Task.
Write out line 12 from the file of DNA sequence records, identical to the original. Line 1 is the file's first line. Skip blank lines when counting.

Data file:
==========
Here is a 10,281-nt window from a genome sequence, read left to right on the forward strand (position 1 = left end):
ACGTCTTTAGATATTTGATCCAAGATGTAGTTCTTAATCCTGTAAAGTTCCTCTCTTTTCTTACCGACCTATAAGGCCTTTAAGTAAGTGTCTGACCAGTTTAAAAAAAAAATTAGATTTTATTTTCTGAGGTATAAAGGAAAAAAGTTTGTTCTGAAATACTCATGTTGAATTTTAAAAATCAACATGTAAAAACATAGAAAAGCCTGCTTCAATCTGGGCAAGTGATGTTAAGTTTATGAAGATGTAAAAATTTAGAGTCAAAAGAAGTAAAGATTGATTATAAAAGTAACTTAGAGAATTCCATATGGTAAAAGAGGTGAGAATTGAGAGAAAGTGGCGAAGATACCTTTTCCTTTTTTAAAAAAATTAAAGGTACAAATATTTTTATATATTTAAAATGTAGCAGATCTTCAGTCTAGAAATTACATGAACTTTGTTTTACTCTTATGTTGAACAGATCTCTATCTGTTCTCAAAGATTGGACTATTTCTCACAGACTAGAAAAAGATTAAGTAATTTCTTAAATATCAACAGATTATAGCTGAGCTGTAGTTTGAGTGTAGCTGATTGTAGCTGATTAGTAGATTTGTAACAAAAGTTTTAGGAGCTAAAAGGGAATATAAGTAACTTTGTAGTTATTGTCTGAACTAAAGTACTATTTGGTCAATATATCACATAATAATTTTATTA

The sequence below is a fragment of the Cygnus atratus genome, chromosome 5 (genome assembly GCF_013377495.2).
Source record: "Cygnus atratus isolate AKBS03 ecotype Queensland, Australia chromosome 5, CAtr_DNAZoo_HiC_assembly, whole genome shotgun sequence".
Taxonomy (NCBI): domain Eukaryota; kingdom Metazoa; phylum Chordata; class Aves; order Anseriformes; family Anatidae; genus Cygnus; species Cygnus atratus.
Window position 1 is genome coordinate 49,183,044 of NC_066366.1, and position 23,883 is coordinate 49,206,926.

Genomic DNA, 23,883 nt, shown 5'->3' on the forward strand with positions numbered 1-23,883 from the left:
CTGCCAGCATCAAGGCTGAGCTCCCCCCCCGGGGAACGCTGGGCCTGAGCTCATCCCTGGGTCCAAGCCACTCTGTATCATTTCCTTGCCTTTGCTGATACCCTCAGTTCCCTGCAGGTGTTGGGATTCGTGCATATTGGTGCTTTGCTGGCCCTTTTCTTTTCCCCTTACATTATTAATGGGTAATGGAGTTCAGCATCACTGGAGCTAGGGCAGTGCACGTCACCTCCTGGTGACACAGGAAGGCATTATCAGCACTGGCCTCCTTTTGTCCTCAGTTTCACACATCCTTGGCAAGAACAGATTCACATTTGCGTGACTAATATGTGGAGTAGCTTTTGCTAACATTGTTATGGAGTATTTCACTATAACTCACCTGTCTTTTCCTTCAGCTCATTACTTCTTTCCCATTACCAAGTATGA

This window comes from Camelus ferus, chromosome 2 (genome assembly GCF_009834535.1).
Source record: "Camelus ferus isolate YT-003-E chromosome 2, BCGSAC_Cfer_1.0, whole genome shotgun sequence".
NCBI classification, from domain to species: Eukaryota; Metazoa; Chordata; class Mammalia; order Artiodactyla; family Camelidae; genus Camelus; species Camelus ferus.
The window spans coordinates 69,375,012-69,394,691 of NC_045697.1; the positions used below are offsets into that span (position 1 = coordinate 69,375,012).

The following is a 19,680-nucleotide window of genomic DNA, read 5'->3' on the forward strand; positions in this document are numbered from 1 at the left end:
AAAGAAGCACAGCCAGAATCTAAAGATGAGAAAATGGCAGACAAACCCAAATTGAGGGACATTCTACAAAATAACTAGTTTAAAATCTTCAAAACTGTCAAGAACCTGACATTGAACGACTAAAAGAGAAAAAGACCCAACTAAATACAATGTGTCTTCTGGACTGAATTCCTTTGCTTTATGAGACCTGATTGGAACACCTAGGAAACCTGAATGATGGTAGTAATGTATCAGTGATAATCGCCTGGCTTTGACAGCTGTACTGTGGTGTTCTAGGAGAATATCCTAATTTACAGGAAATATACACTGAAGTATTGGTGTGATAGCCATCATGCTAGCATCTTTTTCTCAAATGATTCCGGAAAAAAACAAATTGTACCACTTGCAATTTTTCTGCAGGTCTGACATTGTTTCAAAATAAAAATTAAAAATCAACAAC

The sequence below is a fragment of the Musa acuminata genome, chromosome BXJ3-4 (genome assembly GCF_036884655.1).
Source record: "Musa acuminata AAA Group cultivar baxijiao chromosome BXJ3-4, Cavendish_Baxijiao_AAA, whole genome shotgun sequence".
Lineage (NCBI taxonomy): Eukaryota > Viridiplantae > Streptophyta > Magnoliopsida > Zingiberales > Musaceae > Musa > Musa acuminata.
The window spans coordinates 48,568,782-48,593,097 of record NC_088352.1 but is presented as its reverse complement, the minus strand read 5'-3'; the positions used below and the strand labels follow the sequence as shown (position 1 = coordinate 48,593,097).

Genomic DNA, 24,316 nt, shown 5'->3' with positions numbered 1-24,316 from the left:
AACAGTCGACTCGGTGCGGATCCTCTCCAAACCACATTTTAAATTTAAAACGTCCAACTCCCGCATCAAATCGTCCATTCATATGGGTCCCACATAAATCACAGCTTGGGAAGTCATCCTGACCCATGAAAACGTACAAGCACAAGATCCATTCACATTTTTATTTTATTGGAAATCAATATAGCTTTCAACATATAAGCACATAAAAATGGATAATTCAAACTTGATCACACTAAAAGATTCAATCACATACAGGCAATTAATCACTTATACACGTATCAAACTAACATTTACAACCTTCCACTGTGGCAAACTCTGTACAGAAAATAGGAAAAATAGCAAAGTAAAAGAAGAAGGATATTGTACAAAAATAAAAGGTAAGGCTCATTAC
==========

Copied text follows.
The window spans coordinates 69,375,012-69,394,691 of NC_045697.1; the positions used below are offsets into that span (position 1 = coordinate 69,375,012).